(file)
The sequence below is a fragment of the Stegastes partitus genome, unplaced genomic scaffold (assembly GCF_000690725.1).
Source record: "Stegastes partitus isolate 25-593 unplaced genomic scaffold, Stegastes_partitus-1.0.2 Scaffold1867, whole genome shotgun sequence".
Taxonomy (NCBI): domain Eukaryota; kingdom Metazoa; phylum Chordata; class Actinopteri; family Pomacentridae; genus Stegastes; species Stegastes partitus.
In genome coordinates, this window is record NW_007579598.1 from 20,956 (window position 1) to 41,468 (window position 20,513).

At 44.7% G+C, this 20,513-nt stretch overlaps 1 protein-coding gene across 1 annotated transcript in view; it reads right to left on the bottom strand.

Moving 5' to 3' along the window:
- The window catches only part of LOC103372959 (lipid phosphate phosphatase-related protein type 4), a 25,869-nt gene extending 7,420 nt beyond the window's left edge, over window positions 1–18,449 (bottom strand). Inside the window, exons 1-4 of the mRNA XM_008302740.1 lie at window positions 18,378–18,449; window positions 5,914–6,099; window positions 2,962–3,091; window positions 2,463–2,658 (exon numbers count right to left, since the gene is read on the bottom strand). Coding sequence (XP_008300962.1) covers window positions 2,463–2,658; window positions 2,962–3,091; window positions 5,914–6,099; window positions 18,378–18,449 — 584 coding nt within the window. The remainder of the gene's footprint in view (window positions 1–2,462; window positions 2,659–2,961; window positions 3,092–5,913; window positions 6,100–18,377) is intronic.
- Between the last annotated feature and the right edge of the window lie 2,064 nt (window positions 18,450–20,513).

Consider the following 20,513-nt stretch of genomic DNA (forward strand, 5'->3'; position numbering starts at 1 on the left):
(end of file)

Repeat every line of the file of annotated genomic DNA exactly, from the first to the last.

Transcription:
The sequence below is a fragment of the Stegastes partitus genome, unplaced genomic scaffold (assembly GCF_000690725.1).
Source record: "Stegastes partitus isolate 25-593 unplaced genomic scaffold, Stegastes_partitus-1.0.2 Scaffold1867, whole genome shotgun sequence".
Taxonomy (NCBI): domain Eukaryota; kingdom Metazoa; phylum Chordata; class Actinopteri; family Pomacentridae; genus Stegastes; species Stegastes partitus.
In genome coordinates, this window is record NW_007579598.1 from 20,956 (window position 1) to 41,468 (window position 20,513).

At 44.7% G+C, this 20,513-nt stretch overlaps 1 protein-coding gene across 1 annotated transcript in view; it reads right to left on the bottom strand.

Moving 5' to 3' along the window:
- The window catches only part of LOC103372959 (lipid phosphate phosphatase-related protein type 4), a 25,869-nt gene extending 7,420 nt beyond the window's left edge, over window positions 1–18,449 (bottom strand). Inside the window, exons 1-4 of the mRNA XM_008302740.1 lie at window positions 18,378–18,449; window positions 5,914–6,099; window positions 2,962–3,091; window positions 2,463–2,658 (exon numbers count right to left, since the gene is read on the bottom strand). Coding sequence (XP_008300962.1) covers window positions 2,463–2,658; window positions 2,962–3,091; window positions 5,914–6,099; window positions 18,378–18,449 — 584 coding nt within the window. The remainder of the gene's footprint in view (window positions 1–2,462; window positions 2,659–2,961; window positions 3,092–5,913; window positions 6,100–18,377) is intronic.
- Between the last annotated feature and the right edge of the window lie 2,064 nt (window positions 18,450–20,513).

Consider the following 20,513-nt stretch of genomic DNA (forward strand, 5'->3'; position numbering starts at 1 on the left):